by Natalie Romero
“I’m on the renegade side of things in my profession,” says Leah De Shay. And she wouldn’t have it any other way.
The profession? To passers-by, Leah specializes in maternal and child health. But for the parents and newborns her public health start-up serves, her role is a lot more complex than that. Leah’s work isn’t just about health; it’s about creating equity for people of color and for those who are neurodivergent within a biased healthcare system.
“We use behavioral health support to increase patient fluency and provider prejudice accountability in order to reduce racism and mortality based outcomes [for] Black, Latinx, and Native infants in the U.S. and colonial countries,” she explains of her recently launched company’s alternative approach to maternal/child wellbeing. Through BB911, Leah is leveling the field of social privilege and advocacy—and saving lives in the process.
Passion meets pragmatism
In 2004, Leah found herself at the same crossroads encountered by many college freshmen—which degree was the right one? Interested in a variety of disciplines, she dedicated herself to majoring in both psychology and speech language pathology at La Sierra University. She also chose to minor in business, which led to a life-changing opportunity when Dr. Gary Chartier suggested that she join the SIFE (now ENACTUS) team.
As a competitive presenter, Leah garnered skills in public speaking and debate that she still finds herself using today. When it comes to diversity training and health equity work, “it’s unfortunate that you have to be able to sit in the place of the underdog and argue,” she says. “But when you’re talking to folks coming from a biased background, a culturally preprogrammed headspace, then you have to be prepared…you have to think very quickly on your feet, have very good recall, and have an understanding of statistics.”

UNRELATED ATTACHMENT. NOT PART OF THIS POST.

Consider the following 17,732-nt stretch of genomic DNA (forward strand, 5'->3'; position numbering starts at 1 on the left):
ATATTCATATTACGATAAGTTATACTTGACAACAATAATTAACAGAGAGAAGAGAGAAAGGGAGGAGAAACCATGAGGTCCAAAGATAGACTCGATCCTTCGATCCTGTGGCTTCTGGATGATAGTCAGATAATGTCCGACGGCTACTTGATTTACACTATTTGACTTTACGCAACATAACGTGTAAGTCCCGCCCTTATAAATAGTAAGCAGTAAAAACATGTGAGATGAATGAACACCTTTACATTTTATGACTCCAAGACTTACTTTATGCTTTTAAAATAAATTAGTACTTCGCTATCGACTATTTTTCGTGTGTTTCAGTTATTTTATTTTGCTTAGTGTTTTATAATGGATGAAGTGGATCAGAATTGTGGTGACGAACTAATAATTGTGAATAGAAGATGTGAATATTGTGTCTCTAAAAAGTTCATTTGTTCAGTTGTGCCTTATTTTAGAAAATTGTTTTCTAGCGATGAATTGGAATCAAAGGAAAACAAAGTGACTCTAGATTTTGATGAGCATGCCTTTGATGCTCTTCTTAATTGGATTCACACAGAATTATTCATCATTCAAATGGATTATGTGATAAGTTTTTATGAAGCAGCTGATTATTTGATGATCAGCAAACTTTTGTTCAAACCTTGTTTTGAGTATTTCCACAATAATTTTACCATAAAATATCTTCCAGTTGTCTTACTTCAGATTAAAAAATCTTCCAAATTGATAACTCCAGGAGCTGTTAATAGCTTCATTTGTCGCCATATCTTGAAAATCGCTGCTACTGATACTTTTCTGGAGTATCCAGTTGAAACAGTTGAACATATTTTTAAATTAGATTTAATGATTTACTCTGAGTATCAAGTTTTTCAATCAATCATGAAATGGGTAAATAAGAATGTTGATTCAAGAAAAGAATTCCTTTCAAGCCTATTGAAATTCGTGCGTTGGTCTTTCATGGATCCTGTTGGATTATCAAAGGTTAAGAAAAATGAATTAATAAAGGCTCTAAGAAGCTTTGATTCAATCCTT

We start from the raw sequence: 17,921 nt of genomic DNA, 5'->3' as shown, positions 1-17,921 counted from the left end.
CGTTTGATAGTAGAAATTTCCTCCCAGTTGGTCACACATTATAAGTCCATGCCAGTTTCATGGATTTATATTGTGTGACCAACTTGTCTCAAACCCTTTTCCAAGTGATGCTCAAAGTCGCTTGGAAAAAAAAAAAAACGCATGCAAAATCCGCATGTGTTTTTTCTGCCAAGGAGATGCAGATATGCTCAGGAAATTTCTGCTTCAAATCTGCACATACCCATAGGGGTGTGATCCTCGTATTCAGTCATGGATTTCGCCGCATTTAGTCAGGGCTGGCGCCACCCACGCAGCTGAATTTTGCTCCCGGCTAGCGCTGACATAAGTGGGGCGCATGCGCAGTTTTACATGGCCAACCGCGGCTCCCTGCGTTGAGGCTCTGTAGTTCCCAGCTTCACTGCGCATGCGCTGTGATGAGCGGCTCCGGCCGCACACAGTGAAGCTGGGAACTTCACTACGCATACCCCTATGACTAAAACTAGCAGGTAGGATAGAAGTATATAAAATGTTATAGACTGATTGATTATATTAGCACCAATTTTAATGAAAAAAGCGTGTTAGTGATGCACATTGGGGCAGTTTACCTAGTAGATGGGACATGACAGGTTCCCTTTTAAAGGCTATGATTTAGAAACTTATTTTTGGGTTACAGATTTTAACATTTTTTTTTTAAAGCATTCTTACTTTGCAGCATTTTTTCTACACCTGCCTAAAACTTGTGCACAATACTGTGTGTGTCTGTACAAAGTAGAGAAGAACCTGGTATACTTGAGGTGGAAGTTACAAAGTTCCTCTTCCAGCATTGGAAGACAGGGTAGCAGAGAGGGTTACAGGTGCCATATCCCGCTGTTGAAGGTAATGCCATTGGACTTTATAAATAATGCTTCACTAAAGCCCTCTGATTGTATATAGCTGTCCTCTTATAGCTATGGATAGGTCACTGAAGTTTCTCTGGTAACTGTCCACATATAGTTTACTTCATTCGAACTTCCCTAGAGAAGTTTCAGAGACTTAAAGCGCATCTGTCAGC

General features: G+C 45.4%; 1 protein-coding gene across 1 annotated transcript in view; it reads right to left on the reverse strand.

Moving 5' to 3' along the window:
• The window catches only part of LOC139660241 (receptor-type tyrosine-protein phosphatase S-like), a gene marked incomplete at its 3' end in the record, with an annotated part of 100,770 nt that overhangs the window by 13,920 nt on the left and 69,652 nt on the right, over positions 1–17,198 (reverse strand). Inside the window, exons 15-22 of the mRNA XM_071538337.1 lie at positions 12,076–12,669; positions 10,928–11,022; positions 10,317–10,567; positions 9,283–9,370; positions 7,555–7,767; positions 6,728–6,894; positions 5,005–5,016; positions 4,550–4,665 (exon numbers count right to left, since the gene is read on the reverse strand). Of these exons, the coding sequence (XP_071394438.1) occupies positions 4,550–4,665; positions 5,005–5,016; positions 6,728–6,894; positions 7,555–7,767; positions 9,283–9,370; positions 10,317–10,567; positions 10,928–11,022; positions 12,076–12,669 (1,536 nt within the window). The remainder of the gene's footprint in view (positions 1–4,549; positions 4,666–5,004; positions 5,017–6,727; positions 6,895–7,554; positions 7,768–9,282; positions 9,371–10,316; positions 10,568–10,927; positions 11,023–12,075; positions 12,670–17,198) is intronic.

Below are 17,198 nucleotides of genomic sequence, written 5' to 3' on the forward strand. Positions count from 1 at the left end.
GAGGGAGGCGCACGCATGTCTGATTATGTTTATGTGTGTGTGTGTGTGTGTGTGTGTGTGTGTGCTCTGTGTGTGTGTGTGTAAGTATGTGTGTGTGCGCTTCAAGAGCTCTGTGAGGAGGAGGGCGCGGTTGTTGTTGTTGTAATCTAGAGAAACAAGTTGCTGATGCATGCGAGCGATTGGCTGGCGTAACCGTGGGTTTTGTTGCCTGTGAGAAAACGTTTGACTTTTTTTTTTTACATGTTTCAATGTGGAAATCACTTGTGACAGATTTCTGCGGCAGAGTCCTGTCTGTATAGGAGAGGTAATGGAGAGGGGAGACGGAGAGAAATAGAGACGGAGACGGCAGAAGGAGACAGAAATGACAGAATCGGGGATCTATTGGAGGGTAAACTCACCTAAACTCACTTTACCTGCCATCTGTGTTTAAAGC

Leah (second from left) with some of her fellow pyschology majors
Describing her time at La Sierra as something that led to intellectual agility and a combination of passion and pragmatism, Leah also mentions the impact of other professors like Dr. Suzanne Mallery and Dr. Leslie Martin. “They said certain things to me that have stayed with me for a lifetime. They both were the first versions of an anti-racist ally in my life and introduced me to progressive ideals of humanism and how those in power could be voices for civil rights,” she recalls. “It changed my life.”
After completing her La Sierra degrees in 2008, Leah studied Infant Nutrition & Maternal Lactation at UC San Diego, graduating in 2013 with certification as a Lactation Educator Counselor (CLEC) and International Board Certified Lactation Consultant (IBCLC). This specialized education led to work in both pediatric and family clinics, where for years Leah served a variety of California communities as a credentialed doula, as well as through infant feeding/parental education and prenatal/postpartum care/education. But while Leah was proud of the work she was doing, she couldn’t help but feel that there was something else. When she had the idea for what would eventually become BB911, she had to think carefully about how to proceed—she wanted to launch an online start-up, quit her existing job, and also attend graduate school. “I didn’t have 15 years to do this in a linear fashion, so I sat down and did the math and realized I needed an alternative,” Leah remembers.
The unorthodox answer presented itself in a move to Germany, where Leah’s husband immigrated from. Although her family made the decision to go abroad during the height of the COVID-19 pandemic (admittedly bad circumstances overall, Leah adds), it turned out to be the ideal year to bring community peer support for parents and children into a more prevalent virtual space. “Virtual pediatrics became increasingly important,” Leah says, describing the urgency of providing services for underprivileged families both in the United States and in the European Union.
A radical approach to creating equity